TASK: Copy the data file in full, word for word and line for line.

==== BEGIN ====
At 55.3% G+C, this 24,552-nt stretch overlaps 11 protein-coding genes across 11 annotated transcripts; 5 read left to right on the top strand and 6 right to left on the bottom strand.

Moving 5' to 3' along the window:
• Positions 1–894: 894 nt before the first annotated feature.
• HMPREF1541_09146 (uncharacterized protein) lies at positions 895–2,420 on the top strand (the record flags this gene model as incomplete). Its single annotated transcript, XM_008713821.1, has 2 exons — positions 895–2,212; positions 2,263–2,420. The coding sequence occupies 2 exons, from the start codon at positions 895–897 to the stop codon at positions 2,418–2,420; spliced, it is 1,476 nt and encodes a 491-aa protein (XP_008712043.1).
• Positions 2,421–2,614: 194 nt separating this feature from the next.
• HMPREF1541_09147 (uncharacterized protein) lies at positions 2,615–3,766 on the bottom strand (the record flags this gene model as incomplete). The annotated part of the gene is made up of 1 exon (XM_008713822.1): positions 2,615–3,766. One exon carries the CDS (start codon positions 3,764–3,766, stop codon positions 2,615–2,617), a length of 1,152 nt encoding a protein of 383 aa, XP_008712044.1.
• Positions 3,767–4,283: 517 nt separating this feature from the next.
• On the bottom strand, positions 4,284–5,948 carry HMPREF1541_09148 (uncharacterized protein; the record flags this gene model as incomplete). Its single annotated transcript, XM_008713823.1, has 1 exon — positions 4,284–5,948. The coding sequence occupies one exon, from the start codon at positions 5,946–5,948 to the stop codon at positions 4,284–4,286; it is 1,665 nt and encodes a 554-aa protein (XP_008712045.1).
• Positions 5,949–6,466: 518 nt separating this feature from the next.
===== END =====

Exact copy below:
At 55.3% G+C, this 24,552-nt stretch overlaps 11 protein-coding genes across 11 annotated transcripts; 5 read left to right on the top strand and 6 right to left on the bottom strand.

Moving 5' to 3' along the window:
• Positions 1–894: 894 nt before the first annotated feature.
• HMPREF1541_09146 (uncharacterized protein) lies at positions 895–2,420 on the top strand (the record flags this gene model as incomplete). Its single annotated transcript, XM_008713821.1, has 2 exons — positions 895–2,212; positions 2,263–2,420. The coding sequence occupies 2 exons, from the start codon at positions 895–897 to the stop codon at positions 2,418–2,420; spliced, it is 1,476 nt and encodes a 491-aa protein (XP_008712043.1).
• Positions 2,421–2,614: 194 nt separating this feature from the next.
• HMPREF1541_09147 (uncharacterized protein) lies at positions 2,615–3,766 on the bottom strand (the record flags this gene model as incomplete). The annotated part of the gene is made up of 1 exon (XM_008713822.1): positions 2,615–3,766. One exon carries the CDS (start codon positions 3,764–3,766, stop codon positions 2,615–2,617), a length of 1,152 nt encoding a protein of 383 aa, XP_008712044.1.
• Positions 3,767–4,283: 517 nt separating this feature from the next.
• On the bottom strand, positions 4,284–5,948 carry HMPREF1541_09148 (uncharacterized protein; the record flags this gene model as incomplete). Its single annotated transcript, XM_008713823.1, has 1 exon — positions 4,284–5,948. The coding sequence occupies one exon, from the start codon at positions 5,946–5,948 to the stop codon at positions 4,284–4,286; it is 1,665 nt and encodes a 554-aa protein (XP_008712045.1).
• Positions 5,949–6,466: 518 nt separating this feature from the next.